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Aristobulus1 calls the river which flows through Sogdiana Polytimetus, a name imposed by the Macedonians (just as they imposed names on many other places, giving new names to some and slightly altering the spelling of the names of others); and watering the country it empties into a desert and sandy land, and is absorbed in the sand, like the Arius which flows through the country of the Arians. It is said that people digging near the Ochus River found oil. It is reasonable to suppose that, just as nitrous2 and astringent and bituminous and sulphurous liquids flow through the earth, so also oily liquids are found; but the rarity causes surprise.3 According to some, the Ochus flows through Bactriana; according to others, alongside it. And according to some, it is a different river from the Oxus as far as its mouths, being more to the south than the Oxus, although they both have their outlets into the Caspian Sea in Hyrcania, whereas others say that it is different at first, but unites with the Oxus, being in many places as much as six or seven stadia wide. The Iaxartes, however, from beginning to end, is a different river from the Oxus, and although it ends in the same sea, the mouths of the two, according to Patrocles, are about eighty parasangs distant from one another. The Persian parasang, according to some, is sixty stadia, but according to others thirty or forty. When I was sailing up the Nile, they used different measures when they named the distance in "schoeni" from city to city, so that in some places the same number of "schoeni" meant a longer voyage and in others a shorter;4 and thus the variations have been preserved to this day as handed down from the beginning.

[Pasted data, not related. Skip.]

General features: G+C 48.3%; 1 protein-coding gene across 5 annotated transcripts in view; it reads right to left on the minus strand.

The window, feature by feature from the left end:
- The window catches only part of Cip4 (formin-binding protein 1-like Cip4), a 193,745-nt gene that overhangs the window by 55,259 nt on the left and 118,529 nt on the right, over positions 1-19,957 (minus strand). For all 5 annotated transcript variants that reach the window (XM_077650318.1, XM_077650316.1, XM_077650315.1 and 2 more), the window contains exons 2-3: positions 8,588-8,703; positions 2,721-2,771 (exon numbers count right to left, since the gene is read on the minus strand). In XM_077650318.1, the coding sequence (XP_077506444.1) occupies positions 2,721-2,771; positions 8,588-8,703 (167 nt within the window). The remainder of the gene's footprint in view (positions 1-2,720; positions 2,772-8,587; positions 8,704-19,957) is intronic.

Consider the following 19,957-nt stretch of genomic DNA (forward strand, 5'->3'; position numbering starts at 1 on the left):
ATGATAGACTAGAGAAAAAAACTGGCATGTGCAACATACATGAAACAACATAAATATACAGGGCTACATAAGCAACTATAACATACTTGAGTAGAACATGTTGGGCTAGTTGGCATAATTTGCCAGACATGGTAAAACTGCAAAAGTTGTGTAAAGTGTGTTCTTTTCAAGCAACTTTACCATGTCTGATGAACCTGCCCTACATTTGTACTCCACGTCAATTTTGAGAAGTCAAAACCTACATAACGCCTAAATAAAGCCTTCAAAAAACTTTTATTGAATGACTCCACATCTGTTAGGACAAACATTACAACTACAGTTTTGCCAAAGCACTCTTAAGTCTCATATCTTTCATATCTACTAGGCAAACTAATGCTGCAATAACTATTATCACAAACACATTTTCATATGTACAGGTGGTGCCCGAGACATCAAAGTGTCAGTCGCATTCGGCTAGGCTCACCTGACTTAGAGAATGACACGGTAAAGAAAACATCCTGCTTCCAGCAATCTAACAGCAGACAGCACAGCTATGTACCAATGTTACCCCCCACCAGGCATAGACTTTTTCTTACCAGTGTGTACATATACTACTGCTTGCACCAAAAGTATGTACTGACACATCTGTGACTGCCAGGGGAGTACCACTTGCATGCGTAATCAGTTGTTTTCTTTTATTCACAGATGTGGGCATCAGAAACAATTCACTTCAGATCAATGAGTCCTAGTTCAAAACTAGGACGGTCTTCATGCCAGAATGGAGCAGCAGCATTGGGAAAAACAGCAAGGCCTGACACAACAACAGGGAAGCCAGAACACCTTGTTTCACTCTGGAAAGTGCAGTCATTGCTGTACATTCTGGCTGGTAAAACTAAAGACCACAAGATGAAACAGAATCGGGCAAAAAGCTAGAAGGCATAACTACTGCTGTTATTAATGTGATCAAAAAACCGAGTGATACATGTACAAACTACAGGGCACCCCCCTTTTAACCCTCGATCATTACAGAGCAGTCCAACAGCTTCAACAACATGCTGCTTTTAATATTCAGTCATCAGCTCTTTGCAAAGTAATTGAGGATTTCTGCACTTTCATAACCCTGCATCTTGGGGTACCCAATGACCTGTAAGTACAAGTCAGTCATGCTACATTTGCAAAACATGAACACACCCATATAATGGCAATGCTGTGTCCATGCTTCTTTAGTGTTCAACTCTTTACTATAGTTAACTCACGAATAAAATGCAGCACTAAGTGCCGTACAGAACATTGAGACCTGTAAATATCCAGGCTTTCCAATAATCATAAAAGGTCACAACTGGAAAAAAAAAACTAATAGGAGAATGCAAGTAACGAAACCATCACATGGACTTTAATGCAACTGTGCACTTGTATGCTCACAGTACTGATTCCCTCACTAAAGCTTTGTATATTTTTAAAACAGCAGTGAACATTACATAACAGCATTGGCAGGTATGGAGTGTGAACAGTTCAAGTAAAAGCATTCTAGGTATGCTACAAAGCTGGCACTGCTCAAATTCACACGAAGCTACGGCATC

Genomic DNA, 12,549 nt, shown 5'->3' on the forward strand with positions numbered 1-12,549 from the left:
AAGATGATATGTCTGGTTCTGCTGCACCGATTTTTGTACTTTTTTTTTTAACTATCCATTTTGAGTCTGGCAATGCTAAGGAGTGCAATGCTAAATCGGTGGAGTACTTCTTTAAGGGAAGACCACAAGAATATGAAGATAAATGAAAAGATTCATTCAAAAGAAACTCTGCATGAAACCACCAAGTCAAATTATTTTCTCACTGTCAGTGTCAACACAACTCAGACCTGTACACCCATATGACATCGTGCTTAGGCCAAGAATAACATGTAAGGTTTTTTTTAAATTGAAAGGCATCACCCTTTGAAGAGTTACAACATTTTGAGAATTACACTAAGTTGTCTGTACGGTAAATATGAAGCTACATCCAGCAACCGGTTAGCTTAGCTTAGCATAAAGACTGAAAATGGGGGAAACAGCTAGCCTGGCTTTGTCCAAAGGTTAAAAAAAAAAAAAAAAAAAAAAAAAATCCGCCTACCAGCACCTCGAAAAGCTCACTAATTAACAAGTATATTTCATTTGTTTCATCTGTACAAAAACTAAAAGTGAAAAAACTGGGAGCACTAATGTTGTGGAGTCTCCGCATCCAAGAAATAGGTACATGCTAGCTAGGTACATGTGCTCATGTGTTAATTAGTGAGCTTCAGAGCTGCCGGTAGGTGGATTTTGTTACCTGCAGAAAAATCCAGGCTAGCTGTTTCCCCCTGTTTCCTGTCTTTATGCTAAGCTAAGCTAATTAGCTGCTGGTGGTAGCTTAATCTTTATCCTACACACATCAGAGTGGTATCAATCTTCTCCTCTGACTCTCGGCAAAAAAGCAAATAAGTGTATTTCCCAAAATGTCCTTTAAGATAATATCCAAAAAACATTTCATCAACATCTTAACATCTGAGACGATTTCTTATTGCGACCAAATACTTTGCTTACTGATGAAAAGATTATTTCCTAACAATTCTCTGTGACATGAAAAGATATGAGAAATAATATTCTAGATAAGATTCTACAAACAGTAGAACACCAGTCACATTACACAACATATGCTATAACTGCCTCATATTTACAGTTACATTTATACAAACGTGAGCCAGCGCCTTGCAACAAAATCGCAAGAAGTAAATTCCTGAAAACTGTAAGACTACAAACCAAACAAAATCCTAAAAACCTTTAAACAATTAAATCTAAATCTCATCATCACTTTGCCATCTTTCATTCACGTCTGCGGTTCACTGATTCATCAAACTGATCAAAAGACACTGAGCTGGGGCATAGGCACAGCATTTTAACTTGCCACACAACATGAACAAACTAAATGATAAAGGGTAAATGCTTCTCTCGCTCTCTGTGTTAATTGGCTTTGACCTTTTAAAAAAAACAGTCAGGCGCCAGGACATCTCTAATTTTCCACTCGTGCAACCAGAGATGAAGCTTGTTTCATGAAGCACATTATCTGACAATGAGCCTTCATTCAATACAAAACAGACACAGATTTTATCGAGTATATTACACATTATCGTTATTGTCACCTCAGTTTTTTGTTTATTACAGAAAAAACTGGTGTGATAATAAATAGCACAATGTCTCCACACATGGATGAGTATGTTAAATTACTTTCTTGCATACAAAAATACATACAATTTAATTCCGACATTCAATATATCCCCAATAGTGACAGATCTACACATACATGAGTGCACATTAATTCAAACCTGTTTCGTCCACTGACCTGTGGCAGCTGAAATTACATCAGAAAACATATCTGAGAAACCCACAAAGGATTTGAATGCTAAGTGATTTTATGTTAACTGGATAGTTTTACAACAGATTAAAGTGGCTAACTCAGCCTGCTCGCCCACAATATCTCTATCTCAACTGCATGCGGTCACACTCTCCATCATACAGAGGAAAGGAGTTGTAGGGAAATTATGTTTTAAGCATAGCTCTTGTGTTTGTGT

1 See 11. 7. 3 and footnote.

2 i.e., containing soda (see 11. 14. 8 and footnote).

3 i.e.,, apparently, when one does happen to find them.

4 On the variations in the length of the "schoenus," see 17. 1. 24.

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